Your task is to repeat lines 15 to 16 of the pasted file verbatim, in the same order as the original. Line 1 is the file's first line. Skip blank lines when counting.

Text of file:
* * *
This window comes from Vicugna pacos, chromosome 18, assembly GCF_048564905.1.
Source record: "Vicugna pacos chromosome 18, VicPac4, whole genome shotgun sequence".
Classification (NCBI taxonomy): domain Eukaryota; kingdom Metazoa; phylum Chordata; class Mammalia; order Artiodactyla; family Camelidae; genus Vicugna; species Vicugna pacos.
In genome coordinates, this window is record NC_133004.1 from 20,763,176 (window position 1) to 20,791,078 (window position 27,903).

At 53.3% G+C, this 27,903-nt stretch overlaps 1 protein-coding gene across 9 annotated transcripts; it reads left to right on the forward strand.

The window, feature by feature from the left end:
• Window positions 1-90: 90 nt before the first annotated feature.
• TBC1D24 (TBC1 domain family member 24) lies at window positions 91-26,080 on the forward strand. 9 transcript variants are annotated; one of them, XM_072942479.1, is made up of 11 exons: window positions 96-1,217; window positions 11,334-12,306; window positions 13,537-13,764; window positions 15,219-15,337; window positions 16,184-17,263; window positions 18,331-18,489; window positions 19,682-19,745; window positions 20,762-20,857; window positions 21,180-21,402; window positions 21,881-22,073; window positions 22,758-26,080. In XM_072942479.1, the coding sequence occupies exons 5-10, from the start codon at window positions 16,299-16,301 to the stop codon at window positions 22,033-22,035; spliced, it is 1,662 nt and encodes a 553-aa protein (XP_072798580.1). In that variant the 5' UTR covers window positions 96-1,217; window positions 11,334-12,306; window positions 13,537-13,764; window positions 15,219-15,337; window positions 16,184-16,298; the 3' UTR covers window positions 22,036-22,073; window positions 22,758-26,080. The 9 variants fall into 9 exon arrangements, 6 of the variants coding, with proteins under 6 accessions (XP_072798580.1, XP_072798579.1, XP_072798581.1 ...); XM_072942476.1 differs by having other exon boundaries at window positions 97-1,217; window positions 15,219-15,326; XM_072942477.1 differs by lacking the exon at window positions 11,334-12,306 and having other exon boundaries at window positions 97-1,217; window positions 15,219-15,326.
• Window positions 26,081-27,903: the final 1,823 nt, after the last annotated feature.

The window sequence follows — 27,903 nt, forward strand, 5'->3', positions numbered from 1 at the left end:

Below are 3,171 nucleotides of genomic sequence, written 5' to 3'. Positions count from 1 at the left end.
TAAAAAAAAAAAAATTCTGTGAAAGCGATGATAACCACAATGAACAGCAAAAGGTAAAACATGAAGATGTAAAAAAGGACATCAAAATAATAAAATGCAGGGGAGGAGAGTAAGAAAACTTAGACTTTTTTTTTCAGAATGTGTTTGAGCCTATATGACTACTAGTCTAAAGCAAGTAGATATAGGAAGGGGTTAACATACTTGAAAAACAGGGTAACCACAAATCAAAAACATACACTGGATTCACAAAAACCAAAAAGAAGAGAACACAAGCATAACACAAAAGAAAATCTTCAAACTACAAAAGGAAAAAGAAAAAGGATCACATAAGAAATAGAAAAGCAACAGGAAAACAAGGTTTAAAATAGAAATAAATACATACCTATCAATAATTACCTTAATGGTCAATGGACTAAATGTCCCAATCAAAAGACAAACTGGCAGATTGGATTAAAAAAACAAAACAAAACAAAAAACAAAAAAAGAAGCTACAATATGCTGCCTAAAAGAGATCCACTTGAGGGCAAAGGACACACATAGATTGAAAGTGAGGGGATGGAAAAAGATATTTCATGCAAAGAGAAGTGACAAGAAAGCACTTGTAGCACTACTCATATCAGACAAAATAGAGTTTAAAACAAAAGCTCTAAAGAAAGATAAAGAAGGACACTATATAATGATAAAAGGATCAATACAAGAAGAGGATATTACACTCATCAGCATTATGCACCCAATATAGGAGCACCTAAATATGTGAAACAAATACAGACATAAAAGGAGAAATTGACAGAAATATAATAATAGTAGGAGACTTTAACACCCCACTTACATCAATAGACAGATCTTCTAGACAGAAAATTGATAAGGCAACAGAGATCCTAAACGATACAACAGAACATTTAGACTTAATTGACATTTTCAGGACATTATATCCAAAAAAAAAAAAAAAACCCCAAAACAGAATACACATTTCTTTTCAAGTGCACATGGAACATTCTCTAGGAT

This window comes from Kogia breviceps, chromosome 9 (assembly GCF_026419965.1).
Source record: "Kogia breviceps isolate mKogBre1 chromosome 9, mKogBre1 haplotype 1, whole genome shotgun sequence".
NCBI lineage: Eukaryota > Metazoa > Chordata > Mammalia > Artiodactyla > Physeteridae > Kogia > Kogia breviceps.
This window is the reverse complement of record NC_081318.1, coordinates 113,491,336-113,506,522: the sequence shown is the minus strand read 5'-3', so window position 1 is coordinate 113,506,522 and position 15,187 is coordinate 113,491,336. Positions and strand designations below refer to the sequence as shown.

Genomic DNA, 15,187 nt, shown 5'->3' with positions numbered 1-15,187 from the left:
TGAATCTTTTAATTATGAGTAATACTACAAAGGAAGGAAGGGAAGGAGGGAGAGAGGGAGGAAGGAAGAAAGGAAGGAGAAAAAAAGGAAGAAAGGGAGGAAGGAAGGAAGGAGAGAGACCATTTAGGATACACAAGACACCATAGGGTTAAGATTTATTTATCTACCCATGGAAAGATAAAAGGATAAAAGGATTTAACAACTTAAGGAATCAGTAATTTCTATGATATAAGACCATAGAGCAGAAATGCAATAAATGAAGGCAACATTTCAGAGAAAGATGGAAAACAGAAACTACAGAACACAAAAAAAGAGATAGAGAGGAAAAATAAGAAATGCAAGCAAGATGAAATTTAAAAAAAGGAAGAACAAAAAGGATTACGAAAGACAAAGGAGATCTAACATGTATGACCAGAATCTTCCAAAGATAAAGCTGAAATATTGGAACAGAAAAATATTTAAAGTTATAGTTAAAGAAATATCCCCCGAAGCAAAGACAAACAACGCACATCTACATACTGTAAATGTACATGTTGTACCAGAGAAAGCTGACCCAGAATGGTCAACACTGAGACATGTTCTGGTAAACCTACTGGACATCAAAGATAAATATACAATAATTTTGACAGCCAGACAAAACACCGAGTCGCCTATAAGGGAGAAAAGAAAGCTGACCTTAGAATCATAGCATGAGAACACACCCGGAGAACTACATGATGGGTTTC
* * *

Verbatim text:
NCBI lineage: Eukaryota > Metazoa > Chordata > Mammalia > Artiodactyla > Physeteridae > Kogia > Kogia breviceps.
This window is the reverse complement of record NC_081318.1, coordinates 113,491,336-113,506,522: the sequence shown is the minus strand read 5'-3', so window position 1 is coordinate 113,506,522 and position 15,187 is coordinate 113,491,336. Positions and strand designations below refer to the sequence as shown.